Thursday, September 07, 2006

You Called?

Alcohol was the all-purpose friend who I turned to when I wanted to celebrate; when I wanted to mourn; when I was sad; when I was happy; when I was lonely; when I was surrounded by many; when it was Tuesday. Knowing that a relationship can be based purely on a mutual appreciation of alcohol and its hollow promise is infinitely frustrating and sad. That I blindly and naïvely denied this for years is even sadder.

In the long run, that’s okay. A few bumps, but then the road really evens out. Goals slide into focus, decisions become easier to make, and relationships change and evolve. Some just fall away. Some slowly disintegrate, like a lone Cheerio left in a bowl of milk. The relationship retains its shape for a while; but then you touch it and its gone.

Not everyone is happy when someone stops drinking. It’s preposterous to think that my own realizations could send minor shockwaves into some people’s worlds. But isn’t that what propelled me in the first place to make my own leap? Isn’t it more preposterous to assume that we aren’t all connected to each other—in good and bad— in some minor but powerful way?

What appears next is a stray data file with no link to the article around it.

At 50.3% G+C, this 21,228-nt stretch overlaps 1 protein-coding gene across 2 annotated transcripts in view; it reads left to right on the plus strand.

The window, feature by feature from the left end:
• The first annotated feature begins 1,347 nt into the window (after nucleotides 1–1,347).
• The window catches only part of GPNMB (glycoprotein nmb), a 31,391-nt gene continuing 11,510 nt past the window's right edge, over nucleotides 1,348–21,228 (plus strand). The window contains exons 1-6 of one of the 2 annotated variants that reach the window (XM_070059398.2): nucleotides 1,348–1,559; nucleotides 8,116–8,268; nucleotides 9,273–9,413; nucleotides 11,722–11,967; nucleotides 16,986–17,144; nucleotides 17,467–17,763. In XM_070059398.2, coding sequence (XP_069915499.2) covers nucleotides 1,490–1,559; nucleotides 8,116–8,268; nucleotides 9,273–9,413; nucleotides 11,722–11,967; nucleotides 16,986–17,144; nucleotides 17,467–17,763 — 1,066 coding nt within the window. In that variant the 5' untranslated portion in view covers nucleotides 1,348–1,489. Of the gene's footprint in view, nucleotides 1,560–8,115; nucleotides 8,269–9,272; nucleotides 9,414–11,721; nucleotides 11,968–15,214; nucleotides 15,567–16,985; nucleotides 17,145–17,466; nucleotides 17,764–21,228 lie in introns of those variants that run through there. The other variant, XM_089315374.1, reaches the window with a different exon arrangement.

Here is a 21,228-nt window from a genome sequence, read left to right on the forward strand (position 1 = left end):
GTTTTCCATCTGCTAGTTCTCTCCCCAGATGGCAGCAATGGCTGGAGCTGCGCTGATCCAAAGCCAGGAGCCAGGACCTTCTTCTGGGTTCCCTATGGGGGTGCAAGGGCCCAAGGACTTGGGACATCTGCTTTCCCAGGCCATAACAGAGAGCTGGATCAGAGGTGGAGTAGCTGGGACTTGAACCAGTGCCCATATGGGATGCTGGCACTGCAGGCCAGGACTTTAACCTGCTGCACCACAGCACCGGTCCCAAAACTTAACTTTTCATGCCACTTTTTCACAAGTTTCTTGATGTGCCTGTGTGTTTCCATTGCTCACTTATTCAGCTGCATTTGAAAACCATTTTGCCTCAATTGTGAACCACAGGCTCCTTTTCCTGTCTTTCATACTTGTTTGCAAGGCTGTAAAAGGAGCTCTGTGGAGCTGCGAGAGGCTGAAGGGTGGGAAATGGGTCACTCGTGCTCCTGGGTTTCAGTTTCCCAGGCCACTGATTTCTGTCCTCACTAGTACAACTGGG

That which remains after the tide goes back out and everything settles down is much sweeter than I ever thought could exist; truly more fulfilling than any drink, cliché as that is. There is a certain clarity that slowly evolves, which, someone told me once, is just as addictive. She’s right. And that clarity forces me to look at life in the harsh and sometimes unforgiving spotlight of truth. No more fuzzy filter. It’s amazing what you see.